The roll call of violence sounds like something from the worst excesses of Britain’s inner-cities.
But gamekeepers in rural Staffordshire say they take their lives in their hands every time they go to work. One gamekeeper, who would only speak on condition he remained anonymous, said his confrontations with ruthless armed poachers had left him needing hospital treatment.
He had also been threatened with being shot and been warned his home would be burned down, he said.
“When I go to work, my wife doesn’t know if I’ll be coming back,” the gamekeeper said. “I’ve been gamekeeping for 30 years and poaching is worse now than ever – and it’s getting worse. I’ve been threatened and attacked on several occasions and put into hospital once. I have been kicked, punched, hit with sticks, had my eye split open, had a gun pointed at me and gang members threatened to shoot me and burn down my home.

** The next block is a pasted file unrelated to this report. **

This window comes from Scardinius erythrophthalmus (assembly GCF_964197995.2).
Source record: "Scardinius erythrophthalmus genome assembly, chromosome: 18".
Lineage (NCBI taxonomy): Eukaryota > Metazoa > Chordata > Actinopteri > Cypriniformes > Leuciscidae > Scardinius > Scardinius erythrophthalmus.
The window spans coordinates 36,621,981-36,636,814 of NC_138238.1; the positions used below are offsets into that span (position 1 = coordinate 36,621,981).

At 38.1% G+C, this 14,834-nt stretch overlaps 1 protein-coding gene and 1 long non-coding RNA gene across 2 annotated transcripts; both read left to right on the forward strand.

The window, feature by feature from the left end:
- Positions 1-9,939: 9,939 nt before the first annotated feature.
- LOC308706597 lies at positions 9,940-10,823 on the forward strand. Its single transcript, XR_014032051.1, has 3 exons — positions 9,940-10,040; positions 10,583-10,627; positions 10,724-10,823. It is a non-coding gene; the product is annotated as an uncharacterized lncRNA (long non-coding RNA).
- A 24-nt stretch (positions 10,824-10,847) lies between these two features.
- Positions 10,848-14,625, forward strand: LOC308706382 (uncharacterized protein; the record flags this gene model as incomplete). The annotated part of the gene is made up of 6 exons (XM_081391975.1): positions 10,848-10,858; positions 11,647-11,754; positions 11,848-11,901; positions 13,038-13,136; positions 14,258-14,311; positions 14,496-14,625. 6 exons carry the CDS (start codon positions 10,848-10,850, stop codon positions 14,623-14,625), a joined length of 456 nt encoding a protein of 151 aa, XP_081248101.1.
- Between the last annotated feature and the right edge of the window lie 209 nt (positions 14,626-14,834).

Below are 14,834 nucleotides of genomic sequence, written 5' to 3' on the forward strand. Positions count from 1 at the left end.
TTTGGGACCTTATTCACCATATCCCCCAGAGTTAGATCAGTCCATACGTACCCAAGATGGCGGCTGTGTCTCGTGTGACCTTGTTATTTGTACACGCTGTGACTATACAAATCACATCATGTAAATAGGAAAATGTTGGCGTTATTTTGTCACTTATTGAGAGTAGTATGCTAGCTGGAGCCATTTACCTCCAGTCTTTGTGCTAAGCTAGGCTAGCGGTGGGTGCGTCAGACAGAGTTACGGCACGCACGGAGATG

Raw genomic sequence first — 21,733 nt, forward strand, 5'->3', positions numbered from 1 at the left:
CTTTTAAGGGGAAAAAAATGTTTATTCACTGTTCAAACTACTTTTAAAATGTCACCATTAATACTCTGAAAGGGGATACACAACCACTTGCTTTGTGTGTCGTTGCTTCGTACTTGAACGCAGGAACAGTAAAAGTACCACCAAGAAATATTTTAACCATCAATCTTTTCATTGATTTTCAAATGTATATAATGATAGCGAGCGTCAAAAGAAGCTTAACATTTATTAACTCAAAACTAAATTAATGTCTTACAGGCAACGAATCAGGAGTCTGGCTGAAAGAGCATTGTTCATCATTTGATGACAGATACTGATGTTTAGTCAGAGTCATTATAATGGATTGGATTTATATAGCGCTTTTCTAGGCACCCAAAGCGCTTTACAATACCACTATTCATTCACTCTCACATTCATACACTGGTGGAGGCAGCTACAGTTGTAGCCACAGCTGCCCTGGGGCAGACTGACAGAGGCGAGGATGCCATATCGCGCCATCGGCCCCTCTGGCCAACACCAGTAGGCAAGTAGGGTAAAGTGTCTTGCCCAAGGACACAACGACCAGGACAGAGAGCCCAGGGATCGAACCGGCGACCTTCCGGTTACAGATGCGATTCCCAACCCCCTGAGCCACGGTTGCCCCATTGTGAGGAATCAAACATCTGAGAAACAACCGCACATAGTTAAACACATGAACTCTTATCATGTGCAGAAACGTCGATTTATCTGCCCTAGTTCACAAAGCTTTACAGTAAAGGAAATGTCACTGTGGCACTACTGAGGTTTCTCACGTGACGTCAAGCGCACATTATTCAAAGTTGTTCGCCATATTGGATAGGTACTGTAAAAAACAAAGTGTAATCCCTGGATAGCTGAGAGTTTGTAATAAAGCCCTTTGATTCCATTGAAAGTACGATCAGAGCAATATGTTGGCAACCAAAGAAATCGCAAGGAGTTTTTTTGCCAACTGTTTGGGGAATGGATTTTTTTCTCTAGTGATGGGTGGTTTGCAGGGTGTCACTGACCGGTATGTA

“All I’ve been doing is my job, asking them what they were doing on someone else’s land. They age from teenagers to pensioners and come in groups of seven to 10 people.
“They are deer poaching, going after them with dogs, shooting them and killing them with knives, shooting pheasants and chasing hares with dogs. People in the towns think poaching is that old fashioned notion of ‘just one for the pot’ and it’s little old men but it’s not.
“These gangs will do anything for money and come mob-handed in case they are approached. A lot come from the North because Staffordshire is a hotspot for poaching.”
The man, who has spent the last 13 years working in the Stafford area, said: “Sometimes I’ve thought ‘Is it worth it?’ But this is my job and my home so why should I let them run me out?”